Root Insurance officially files for an IPO
that the company had filed with the US Securities and Exchange Commission (SEC) to raise US$100m, although this is anticipated to be a low-ball figure; the maximum amount could be as high as $800m in actuality.
Naturally, there have been comparisons between Root and , another prominent insurtech leader. With the latter company’s stock currently up 86% from its July IPO, it is, perhaps, this notable success that has spurred on Root’s own filing.
The key innovations that have led to Root’s success are its ability to ‘underwrite out’ the worst drivers from using its platform, therefore keeping overall prices low, and its recognition of mobile devices’ inherent value.
As CEO Alex Timm said in an with Carrier Management, “Nobody in insurance was treating mobile as a distribution channel. Everybody had an app. But those apps are primarily targeted around servicing and, ‘Once I get you as an insurance customer, can I then get you to download this app?'”
As competitors in the space, such as , begin exploring the potential of their technology instead of just their platform, Root could decide to pursue this course more vigorously. Timm has intimated that this could already been ongoing:
“Root doesn’t only have insurance company revenue. We also have software products. Some of the software products, we believe, could be a bigger portion of our revenue in the future depending on which way things evolve.”
Possessing the tech prowess and innovative mindset necessary for survival in the contemporary market, the result of its IPO will be indicative of insurance’s future direction.
Insurtechs are winning the race with legacy system companies
Nestled in its own place within the world of financial services, insurance is arguably more unpopular than retail banking.
That’s hardly surprising given that, from a customer service perspective, insurance is something of an off-kilter transaction. You pay a sizable premium in exchange for a service you hope you will never have to use. This image problem is exacerbated by ubiquitous tales of insurers not paying out when it is time to make a claim.
The insurance sector has long been due to an overhaul, and this is where the disruptive force of insurtech comes in - one of fintech’s most upwardly mobile subcategories. Accordingly, last year, insurtech in the UK alone attracted £262m in investment, a growth of 60% on 2019, according to Tech Nation. Insurtech’s momentous growth has been captured in a new report by The AI Journal exploring this burgeoning sector.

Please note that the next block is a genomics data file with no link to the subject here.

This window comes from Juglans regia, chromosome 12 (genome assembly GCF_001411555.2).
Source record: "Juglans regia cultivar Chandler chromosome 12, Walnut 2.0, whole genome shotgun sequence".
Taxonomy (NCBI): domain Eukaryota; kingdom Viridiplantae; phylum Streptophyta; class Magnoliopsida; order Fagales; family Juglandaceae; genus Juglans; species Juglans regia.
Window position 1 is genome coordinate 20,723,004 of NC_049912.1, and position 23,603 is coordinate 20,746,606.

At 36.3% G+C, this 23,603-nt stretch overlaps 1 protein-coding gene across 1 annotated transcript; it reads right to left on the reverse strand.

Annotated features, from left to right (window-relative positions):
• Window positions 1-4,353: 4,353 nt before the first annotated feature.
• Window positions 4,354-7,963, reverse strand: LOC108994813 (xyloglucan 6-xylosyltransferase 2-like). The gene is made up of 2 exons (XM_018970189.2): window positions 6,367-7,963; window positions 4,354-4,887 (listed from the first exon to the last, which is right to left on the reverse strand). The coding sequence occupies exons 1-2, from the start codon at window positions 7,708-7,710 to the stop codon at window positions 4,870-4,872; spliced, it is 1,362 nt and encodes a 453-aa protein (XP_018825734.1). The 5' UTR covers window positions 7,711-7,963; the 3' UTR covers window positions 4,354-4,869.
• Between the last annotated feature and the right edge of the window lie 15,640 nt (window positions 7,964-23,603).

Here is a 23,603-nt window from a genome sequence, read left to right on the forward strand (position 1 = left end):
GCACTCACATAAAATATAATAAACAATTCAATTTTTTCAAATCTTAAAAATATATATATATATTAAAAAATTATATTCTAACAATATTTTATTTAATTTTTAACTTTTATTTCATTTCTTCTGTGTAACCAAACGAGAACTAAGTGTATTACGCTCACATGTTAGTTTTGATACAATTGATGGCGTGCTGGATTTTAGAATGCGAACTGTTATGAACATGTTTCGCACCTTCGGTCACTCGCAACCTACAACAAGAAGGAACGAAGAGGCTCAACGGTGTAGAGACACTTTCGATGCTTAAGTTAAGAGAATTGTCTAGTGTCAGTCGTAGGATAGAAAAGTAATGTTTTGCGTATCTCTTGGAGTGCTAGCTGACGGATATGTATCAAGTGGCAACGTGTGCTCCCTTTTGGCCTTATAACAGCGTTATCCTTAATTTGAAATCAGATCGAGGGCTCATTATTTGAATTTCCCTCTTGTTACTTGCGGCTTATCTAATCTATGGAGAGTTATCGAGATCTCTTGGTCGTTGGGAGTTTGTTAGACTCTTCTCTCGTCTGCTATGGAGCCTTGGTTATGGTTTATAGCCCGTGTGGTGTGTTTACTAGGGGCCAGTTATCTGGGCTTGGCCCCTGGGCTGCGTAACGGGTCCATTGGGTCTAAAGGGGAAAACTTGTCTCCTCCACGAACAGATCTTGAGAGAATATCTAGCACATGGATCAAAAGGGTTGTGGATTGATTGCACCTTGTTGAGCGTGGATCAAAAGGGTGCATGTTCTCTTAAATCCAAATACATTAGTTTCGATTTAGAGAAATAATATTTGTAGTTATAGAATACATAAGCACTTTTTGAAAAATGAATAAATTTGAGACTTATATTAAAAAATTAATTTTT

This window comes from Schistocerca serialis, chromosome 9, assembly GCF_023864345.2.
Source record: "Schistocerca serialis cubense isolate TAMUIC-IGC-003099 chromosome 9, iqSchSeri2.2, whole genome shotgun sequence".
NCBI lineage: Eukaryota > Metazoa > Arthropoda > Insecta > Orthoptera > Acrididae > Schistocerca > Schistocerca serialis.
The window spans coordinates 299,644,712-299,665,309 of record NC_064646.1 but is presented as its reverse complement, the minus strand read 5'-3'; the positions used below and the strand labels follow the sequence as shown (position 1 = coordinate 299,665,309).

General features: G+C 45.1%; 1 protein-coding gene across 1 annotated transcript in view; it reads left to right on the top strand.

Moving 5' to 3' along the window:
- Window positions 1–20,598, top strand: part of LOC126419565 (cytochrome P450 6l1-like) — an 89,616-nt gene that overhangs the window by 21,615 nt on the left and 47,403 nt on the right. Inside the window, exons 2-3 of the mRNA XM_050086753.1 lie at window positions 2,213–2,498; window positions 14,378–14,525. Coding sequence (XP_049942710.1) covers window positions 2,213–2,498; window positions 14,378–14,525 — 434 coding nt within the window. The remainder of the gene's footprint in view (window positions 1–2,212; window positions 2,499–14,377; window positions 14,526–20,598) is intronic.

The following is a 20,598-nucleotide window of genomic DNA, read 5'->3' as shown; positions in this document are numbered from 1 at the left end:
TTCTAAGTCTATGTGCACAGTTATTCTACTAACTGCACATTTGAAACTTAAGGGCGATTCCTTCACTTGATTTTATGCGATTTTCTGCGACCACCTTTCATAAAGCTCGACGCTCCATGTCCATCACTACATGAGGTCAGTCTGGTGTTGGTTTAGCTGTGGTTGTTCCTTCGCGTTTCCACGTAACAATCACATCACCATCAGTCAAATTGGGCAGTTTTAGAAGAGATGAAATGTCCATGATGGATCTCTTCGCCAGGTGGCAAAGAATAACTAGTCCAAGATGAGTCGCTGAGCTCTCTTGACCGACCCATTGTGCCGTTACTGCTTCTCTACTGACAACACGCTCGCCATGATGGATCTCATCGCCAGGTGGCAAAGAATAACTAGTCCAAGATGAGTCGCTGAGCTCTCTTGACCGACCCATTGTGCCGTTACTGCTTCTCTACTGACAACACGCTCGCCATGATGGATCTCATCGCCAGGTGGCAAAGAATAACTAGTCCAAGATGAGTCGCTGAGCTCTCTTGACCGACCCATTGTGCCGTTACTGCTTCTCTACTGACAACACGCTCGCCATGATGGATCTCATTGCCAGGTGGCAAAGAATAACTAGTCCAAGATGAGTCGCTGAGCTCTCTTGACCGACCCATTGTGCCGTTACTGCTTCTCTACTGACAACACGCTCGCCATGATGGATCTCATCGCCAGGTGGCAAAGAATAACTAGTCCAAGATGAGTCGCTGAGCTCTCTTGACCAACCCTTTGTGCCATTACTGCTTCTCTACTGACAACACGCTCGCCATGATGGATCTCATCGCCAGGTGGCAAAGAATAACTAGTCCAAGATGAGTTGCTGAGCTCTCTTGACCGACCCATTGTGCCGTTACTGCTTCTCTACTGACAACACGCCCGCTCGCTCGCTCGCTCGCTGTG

What exactly is insurtech?
Put simply, insurtech refers to technological innovations that seek to make insurance cheaper to buy and more efficient to use. In a similar vein to fintech, the large, established institutions have been dipping their toes into insurtech, but it’s the disruptors who are genuinely looking to shake up the status quo, diving into and exploiting those areas that traditionalists have little imperative to explore.
Examples are price comparison sites (one of the earliest forms of insurtech that was eventually snapped up by the insurers it initially sought to disrupt), claims software, customisable policies, or even smart-tech-enabled dynamic policies whose premiums can fluctuate depending on changing circumstances.
The latter, for instance, could use someone’s fitness tracker or smartwatch to monitor fitness levels, thus reducing the premium of a life insurance policy; or track a GPS system that records the location of a car and assesses risk levels accordingly.
Most consumers tend to shop around for their insurance needs and perhaps end up buying their contents insurance with one provider, their car insurance with someone else, and their pet insurance with yet another underwriter. Managing all these different policies, with their varying renewal dates and payment terms can be complex. This has led to the increase in apps that pull everything together.
More prosaically, insurtechs are developing AI that uses machine learning to act as an insurance broker, eliminating the need for a human intermediary and therefore offering more cost-effective and impartial advice.
Insurtechs and risk
But there are some obstacles in the way of insurtech’s continued evolution.
Insurance companies are averse to risk. Understandably so, as at the crux of the industry is the role of the actuary, whose job it is to analyse and measure the probability and risk of future events. So it’s little wonder that there’s a reluctance among the traditional players to welcome the disruption that insurtech brings.
Insurance is heavily regulated, a minefield of legality and labyrinthine jurisdiction, which means the idea of shaking it up can be anathema. And why would they, when their old-school business models are working perfectly fine?
There’s an understandable nervousness and unwillingness to work with startups, who themselves need to work with the bigger firms in order to underwrite risk.
While it seems like a catch-22 situation, there is growing, if cautious, interest from insurance companies, who can see the benefits of insurance with a friendlier face, innovative solutions, and a competitive edge through differentiation. As that tentativeness dissipates, the growth of insurtech will gather even more momentum.
Tom Allen's analysis is based on the findings of a new report on the fintech and insurtech industries produced by The AI Journal.